After making sure the water pump was off, I backed the nylon drain plug out and immediately inserted a " x 9" sprinkler stand off pipe. It uses the same thread pattern. This standoff pipe extended the water drain out to the bucket. I then opened up the relief valve to allow air into the tank and the water flowed very nicely.

When the water stopped draining I removed the relief valve to gain access to the relief valve inlet so I could flush out the tank. To do this it makes it easier to remove the flue box assembly. It only takes the removal of two small metal screws.

As Atwood says, when the tank quits draining there are still about two gallons of water remaining in the tank and this is where most of the corrosive particles are located. I fitted the end of a " x 6" sprinkler standoff pipe with a female hose end so I could attach my garden hose. I installed the standoff pipe and then attached the garden hose and turned the water on and discolored water flowed out the drain pipe into the drain bucket. Attwood recommends flushing for five minutes and it took me about six minutes before the water flushed clear. Capturing this water in a bucket helps with seeing the water clarity.

I was fortunate in that I had no blockages. I did not have to use any coat hangers to clear the drain passage.

I then installed the Atwood nylon drain plug. I went to the kitchen sink and opened the hot water (water pump is off) faucet so air could escape the hot water tank as I refilled it. I then turned on the water and refilled the tank through the standoff pipe fixture attached to the relief valve port. When the tank filled water flushed out the kitchen faucet. I removed the hose and pipe extension and reinstalled the relief valve. I wrapped the relief valve threads with some new Teflon plumbers tape to help prevent thread leakage. I closed the kitchen hot water faucet.

Just like Atwood recommends, I then opened the relief valve to allow water to escape to create an air gap. When the water stopped I closed the relief valve.

I then installed the water hose to the RV's water inlet so I could remove the last of the air from the hot water lines. I just turned on each of the hot water faucets: kitchen, bathroom sink and shower until they ran with no air.

Job done! If anyone has any additional ideas please let me know. Thanks,
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Old 04-25-2007, 02:49 PM   #3
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Hey Steve,
Sounds like you did a very complete job. Congratulations and thanks for sharing. You mentioned that after you drained the tank there is still 2 gallons inside which generally contain most of the contaminates. If that is correct and I am not doubting that it isn't, that would mean when I winterize there is still two gallons of fresh water that will freeze? This sounds like it could cause problems? Any comments and have you had any problems?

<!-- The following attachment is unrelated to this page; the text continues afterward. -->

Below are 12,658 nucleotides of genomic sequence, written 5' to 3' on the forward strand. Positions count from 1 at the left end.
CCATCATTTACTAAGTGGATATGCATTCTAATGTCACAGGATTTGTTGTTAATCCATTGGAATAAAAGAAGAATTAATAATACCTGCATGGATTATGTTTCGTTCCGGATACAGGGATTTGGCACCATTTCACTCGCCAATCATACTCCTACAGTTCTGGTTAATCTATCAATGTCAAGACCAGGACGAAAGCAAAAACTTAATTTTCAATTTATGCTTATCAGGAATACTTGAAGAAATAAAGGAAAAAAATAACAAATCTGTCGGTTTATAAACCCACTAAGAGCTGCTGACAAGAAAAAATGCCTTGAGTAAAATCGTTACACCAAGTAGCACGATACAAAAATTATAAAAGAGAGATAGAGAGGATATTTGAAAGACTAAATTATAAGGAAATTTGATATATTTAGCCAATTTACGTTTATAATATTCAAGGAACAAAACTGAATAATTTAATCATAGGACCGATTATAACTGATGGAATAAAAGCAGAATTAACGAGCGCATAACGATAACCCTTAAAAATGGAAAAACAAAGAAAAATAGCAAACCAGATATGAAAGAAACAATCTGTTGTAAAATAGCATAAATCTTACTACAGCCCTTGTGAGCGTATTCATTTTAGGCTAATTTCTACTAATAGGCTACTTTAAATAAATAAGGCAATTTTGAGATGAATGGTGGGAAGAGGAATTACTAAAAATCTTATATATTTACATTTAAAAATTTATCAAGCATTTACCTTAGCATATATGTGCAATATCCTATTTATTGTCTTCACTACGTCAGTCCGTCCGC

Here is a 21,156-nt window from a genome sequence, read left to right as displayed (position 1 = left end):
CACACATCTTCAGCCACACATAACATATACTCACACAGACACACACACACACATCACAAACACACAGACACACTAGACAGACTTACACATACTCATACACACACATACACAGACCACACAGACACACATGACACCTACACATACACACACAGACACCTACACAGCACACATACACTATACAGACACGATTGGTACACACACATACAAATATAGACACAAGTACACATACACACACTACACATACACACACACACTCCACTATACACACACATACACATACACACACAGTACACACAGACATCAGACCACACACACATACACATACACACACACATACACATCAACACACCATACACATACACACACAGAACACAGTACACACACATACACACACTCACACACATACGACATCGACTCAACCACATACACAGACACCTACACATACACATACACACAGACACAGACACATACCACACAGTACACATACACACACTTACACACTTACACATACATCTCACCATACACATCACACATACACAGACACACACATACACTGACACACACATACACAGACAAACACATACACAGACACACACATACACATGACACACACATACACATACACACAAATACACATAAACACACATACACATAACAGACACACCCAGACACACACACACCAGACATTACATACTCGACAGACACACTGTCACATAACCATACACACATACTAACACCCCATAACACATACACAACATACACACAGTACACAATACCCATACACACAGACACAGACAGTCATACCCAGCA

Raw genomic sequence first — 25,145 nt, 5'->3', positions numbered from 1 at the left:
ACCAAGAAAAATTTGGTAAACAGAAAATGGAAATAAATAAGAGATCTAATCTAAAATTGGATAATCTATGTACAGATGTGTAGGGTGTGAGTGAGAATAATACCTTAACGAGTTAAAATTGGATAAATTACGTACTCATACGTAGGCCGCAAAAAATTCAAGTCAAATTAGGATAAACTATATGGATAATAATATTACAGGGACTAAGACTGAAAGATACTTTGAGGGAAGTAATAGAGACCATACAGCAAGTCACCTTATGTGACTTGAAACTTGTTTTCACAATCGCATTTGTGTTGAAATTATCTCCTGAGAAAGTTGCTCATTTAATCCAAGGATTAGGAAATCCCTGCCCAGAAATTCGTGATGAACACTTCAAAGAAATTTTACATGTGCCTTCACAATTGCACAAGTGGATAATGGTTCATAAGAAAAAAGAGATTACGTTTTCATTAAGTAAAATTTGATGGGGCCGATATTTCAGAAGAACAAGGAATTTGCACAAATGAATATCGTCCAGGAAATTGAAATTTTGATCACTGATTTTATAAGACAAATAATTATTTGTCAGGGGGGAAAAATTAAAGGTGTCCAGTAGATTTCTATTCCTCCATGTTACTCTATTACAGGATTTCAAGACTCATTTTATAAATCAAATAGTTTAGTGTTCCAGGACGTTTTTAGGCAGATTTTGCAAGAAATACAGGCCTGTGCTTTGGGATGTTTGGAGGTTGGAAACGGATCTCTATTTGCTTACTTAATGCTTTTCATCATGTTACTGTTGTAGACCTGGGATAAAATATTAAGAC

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Old 04-25-2007, 03:51 PM   #4
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<BLOCKQUOTE class="ip-ubbcode-quote"><div class="ip-ubbcode-quote-title">quote:</div><div class="ip-ubbcode-quote-content">You mentioned that after you drained the tank there is still 2 gallons inside which generally contain most of the contaminates. If that is correct and I am not doubting that it isn't, that would mean when I winterize there is still two gallons of fresh water that will freeze? </div></BLOCKQUOTE>

Nice writeup Steve. I just did mine yesterday.

Atwood says that 2 gallons remains after draining, but I doubt it will cause any problems with freezing, as ice would have room to expand. There is no pressure present.
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Old 04-25-2007, 03:59 PM   #5
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Good job Steve. I got tired of doing all that work so I added a permanent drain valve and a down tube from the relief valve to prevent moisture being directed onto the electrical contacts. I do a flush on a regular basis now as it's so simple, this eliminates a build-up of crud.
Since I'm cumputer chalenged I don't know how to ad a picture to this message but if you send me your e-mail address I can forward a picture to you.
It's an easy conversion (upgrade) and low cost.
Best regards...
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Old 04-25-2007, 04:26 PM   #6
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<BLOCKQUOTE class="ip-ubbcode-quote"><div class="ip-ubbcode-quote-title">quote:</div><div class="ip-ubbcode-quote-content">Originally posted by SteveG: